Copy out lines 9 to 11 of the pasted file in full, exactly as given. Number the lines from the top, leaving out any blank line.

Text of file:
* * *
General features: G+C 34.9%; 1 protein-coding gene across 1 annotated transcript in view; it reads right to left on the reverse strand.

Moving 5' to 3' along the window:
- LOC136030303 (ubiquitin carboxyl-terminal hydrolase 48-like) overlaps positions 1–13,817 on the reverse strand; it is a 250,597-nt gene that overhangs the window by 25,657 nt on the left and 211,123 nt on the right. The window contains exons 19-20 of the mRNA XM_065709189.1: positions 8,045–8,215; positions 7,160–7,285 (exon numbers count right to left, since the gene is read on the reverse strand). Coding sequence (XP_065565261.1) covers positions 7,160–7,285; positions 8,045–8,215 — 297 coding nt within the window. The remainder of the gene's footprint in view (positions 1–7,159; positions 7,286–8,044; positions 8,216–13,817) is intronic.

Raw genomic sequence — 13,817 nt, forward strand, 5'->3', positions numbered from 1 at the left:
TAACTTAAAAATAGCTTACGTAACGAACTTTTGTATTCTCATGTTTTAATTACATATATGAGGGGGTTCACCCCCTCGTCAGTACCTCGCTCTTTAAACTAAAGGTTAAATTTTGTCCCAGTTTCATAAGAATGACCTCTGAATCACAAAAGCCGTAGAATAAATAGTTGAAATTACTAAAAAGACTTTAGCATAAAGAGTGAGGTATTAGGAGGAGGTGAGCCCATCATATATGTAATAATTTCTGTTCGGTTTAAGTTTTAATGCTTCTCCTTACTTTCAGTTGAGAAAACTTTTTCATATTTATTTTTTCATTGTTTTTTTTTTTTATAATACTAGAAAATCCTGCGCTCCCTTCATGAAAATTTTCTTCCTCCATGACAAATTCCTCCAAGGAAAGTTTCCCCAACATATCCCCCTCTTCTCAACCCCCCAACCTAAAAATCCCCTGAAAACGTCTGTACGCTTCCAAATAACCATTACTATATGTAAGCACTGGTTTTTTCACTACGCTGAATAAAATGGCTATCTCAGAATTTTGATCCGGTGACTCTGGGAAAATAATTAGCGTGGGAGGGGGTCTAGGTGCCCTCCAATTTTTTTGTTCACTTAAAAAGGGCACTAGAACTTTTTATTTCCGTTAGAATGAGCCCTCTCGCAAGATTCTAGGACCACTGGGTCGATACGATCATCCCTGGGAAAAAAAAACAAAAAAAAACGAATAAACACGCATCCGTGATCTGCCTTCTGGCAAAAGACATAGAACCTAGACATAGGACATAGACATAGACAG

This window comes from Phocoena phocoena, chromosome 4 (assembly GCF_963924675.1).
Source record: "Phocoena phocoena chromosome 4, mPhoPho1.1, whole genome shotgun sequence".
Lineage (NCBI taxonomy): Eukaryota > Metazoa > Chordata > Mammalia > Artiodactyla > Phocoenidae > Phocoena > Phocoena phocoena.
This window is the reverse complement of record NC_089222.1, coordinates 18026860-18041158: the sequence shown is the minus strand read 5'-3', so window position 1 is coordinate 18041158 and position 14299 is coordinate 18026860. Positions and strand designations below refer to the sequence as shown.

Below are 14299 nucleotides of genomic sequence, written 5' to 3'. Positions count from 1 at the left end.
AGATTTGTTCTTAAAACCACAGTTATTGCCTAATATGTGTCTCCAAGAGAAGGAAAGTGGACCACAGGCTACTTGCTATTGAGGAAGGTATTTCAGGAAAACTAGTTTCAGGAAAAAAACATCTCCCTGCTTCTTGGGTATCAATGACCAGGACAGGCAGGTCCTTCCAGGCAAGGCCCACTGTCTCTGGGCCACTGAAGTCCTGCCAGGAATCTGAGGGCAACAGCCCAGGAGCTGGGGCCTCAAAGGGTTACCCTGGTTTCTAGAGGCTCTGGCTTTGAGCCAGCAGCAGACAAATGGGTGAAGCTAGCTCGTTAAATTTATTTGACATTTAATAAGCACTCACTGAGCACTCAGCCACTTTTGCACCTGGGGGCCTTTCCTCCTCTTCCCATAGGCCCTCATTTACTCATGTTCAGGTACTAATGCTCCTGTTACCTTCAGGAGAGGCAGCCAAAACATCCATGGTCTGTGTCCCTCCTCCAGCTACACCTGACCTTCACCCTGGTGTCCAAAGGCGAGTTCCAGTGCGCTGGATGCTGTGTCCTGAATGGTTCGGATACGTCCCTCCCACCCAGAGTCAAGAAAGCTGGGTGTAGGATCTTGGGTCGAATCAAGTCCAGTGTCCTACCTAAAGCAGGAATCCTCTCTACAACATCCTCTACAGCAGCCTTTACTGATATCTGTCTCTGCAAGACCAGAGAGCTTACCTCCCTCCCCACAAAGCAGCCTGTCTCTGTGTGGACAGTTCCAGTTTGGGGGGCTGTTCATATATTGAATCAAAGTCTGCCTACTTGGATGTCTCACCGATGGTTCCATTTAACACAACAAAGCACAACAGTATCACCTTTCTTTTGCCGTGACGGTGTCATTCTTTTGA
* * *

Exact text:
This window is the reverse complement of record NC_089222.1, coordinates 18026860-18041158: the sequence shown is the minus strand read 5'-3', so window position 1 is coordinate 18041158 and position 14299 is coordinate 18026860. Positions and strand designations below refer to the sequence as shown.

Below are 14299 nucleotides of genomic sequence, written 5' to 3'. Positions count from 1 at the left end.
AGATTTGTTCTTAAAACCACAGTTATTGCCTAATATGTGTCTCCAAGAGAAGGAAAGTGGACCACAGGCTACTTGCTATTGAGGAAGGTATTTCAGGAAAACTAGTTTCAGGAAAAAAACATCTCCCTGCTTCTTGGGTATCAATGACCAGGACAGGCAGGTCCTTCCAGGCAAGGCCCACTGTCTCTGGGCCACTGAAGTCCTGCCAGGAATCTGAGGGCAACAGCCCAGGAGCTGGGGCCTCAAAGGGTTACCCTGGTTTCTAGAGGCTCTGGCTTTGAGCCAGCAGCAGACAAATGGGTGAAGCTAGCTCGTTAAATTTATTTGACATTTAATAAGCACTCACTGAGCACTCAGCCACTTTTGCACCTGGGGGCCTTTCCTCCTCTTCCCATAGGCCCTCATTTACTCATGTTCAGGTACTAATGCTCCTGTTACCTTCAGGAGAGGCAGCCAAAACATCCATGGTCTGTGTCCCTCCTCCAGCTACACCTGACCTTCACCCTGGTGTCCAAAGGCGAGTTCCAGTGCGCTGGATGCTGTGTCCTGAATGGTTCGGATACGTCCCTCCCACCCAGAGTCAAGAAAGCTGGGTGTAGGATCTTGGGTCGAATCAAGTCCAGTGTCCTACCTAAAGCAGGAATCCTCTCTACAACATCCTCTACAGCAGCCTTTACTGATATCTGTCTCTGCAAGACCAGAGAGCTTACCTCCCTCCCCACAAAGCAGCCTGTCTCTGTGTGGACAGTTCCAGTTTGGGGGGCTGTTCATATATTGAATCAAAGTCTGCCTACTTGGATGTCTCACCGATGGTTCCATTTAACACAACAAAGCACAACAGTATCACCTTTCTTTTGCCGTGACGGTGTCATTCTTTTGA